A multi-layered, deeply personal work from Ottawa heads up a rich selection of works at the 2019 Ottawa International Animation Festival (OIAF) with Chris Dainty’s Shannon Amen-based on the words, music and art of Dainty’s friend, Shannon Jamieson.
Shannon Amen makes its world premiere at OIAF, taking place September 25 to 29, as the festival showcases four NFB animated shorts and a new VR experience.
Academy Award nominee and past OIAF award winner Theodore Ushev is back at OIAF with The Physics of Sorrow. Regina Pessoa’s Oncle Thomas – La comptabilité des jours (Uncle Thomas: Accounting for the Days, Ciclope Filmes/NFB/Les Armateurs) makes its Canadian premiere at OIAF, after having won two awards at the Annecy International Animation Film Festival.
Also making its Canadian debut at OIAF is Sans objets (No Objects), the first NFB work by Quebec City-based audiovisual artist and musician Moïa Jobin-Paré. The Oscar-nominated animation duo of Clyde Henry Productions, a.k.a. Chris Lavis and Maciek Szczerbowski, offer festival-goers a virtual reality trip back into childhood with the NFB/Felix & Paul Studios co-production GYMNASIA.
With 2019 marking both the 80th anniversary of the NFB and its move to a new HQ and public space in the heart of Montreal’s Quartier des Spectacles, the OIAF is presenting Eleven Moving Moments with the National Film Board of Canada, two programs compiled by veteran filmmaker and producer Donald McWilliams.
Shannon Amen (15 min)
Shannon Amen unearths the frantic, passionate, and pained expressions of a young woman overwhelmed by guilt and anxiety as she struggles to reconcile her sexual identity with her religious faith. The film is both elegy and therapy, as filmmaker Chris Dainty, like Shannon, uses his art to come to terms with his own grief and confusion over the loss of his friend. What emerges is not a tale of sorrow or a critique of a rigid faith, but an empowering story of great love, compassion, friendship, and the importance of unharnessed self-expression.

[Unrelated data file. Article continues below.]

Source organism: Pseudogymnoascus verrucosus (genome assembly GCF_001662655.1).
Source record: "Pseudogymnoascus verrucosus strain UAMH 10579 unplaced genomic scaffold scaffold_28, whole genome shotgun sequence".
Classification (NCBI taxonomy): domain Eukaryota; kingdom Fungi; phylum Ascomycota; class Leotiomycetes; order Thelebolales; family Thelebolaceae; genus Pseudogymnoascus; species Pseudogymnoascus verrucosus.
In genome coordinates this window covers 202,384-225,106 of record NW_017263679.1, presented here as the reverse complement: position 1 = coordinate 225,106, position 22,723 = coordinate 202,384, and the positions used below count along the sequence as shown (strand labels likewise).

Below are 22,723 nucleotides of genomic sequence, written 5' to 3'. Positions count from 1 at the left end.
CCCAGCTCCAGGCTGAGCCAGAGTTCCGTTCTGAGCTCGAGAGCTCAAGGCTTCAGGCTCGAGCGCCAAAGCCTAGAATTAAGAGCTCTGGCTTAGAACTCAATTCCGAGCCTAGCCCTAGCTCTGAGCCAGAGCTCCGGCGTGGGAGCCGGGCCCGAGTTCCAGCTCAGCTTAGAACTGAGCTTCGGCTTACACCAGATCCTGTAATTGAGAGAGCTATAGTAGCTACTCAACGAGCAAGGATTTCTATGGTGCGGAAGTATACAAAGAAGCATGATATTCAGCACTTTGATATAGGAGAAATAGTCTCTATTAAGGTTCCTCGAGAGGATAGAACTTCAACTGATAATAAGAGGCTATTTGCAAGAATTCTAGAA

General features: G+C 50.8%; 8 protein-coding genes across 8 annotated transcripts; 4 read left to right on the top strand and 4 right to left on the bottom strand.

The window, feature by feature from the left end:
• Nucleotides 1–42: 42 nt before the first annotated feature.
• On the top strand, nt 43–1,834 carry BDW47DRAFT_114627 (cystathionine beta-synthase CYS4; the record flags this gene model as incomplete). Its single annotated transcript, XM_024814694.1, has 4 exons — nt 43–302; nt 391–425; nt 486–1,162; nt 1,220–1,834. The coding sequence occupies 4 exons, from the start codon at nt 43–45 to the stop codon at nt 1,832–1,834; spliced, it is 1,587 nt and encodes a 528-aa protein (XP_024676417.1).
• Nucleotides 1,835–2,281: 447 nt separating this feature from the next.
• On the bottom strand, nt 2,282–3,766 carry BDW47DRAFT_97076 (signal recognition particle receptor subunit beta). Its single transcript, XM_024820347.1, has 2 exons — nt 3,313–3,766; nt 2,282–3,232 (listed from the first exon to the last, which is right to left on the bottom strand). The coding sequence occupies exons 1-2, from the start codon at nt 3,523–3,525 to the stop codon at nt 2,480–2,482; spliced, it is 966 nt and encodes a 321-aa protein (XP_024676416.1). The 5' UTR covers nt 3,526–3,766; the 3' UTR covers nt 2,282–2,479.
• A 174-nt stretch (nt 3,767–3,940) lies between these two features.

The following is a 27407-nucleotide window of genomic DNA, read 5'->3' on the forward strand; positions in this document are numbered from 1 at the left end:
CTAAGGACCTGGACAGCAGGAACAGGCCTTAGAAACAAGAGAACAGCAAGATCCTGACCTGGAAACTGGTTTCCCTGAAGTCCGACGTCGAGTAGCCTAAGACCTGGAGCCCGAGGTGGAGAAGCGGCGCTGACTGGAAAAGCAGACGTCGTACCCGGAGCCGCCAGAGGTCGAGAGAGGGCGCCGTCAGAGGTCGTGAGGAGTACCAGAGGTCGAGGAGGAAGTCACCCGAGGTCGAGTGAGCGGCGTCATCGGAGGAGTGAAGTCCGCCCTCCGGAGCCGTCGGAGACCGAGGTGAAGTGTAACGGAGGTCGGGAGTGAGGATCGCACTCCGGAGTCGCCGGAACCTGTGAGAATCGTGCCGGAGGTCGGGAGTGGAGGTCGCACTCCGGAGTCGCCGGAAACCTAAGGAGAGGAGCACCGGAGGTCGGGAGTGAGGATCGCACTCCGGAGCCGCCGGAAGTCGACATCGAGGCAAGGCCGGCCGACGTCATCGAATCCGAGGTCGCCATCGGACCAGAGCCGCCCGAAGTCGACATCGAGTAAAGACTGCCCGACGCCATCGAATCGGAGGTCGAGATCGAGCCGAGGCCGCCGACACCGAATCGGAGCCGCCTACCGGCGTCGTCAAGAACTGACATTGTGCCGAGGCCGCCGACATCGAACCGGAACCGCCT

Shannon Amen makes use of a unique blend of techniques and formats-including 2D and stop-motion animation and archival footage-and is the first to utilize “icemation,” a term coined by Dainty to describe an animation technique using full-scale ice sculptures.
A director, animator and professor at Algonquin College, Dainty also creates large-scale ice sculptures for Ottawa’s Winterlude. Presented in the Official Short Competition – Narrative section at OIAF, Shannon Amen is produced by Maral Mohammadian and executive produced by Michael Fukushima for the NFB’s English Program Animation Studio.
The Physics of Sorrow (27 min)
We are all immigrants. Some leave cities or countries, all of us leave our childhood. Like the Minotaur of mythology, we roam through personal labyrinths, carrying nothing but a suitcase of memories, a portable time capsule filled with assorted mementoes from a past we can no longer reach. The first fully animated film made using the encaustic-painting technique, Theodore Ushev’s The Physics of Sorrow was inspired by the novel by Bulgarian writer Georgi Gospodinov, which tracks the outlines of an unknown man’s life as he sifts through memories of his youth in Bulgaria through to his increasingly rootless and melancholic adulthood in Canada.
OIAF is presenting the English-language version of The Physics of Sorrow, narrated by Rossif Sutherland, with a special guest-voice appearance by Donald Sutherland. Ushev’s previous NFB work was Blind Vaysha, nominated at the 89th Academy Awards and named Best Narrative Short Animation and Best Canadian Animation at OIAF. Presented in the Official Short Competition – Narrative section at OIAF, The Physics of Sorrow is produced by Marc Bertrand and executive produced by Julie Roy for the NFB’s French Program Animation Studio.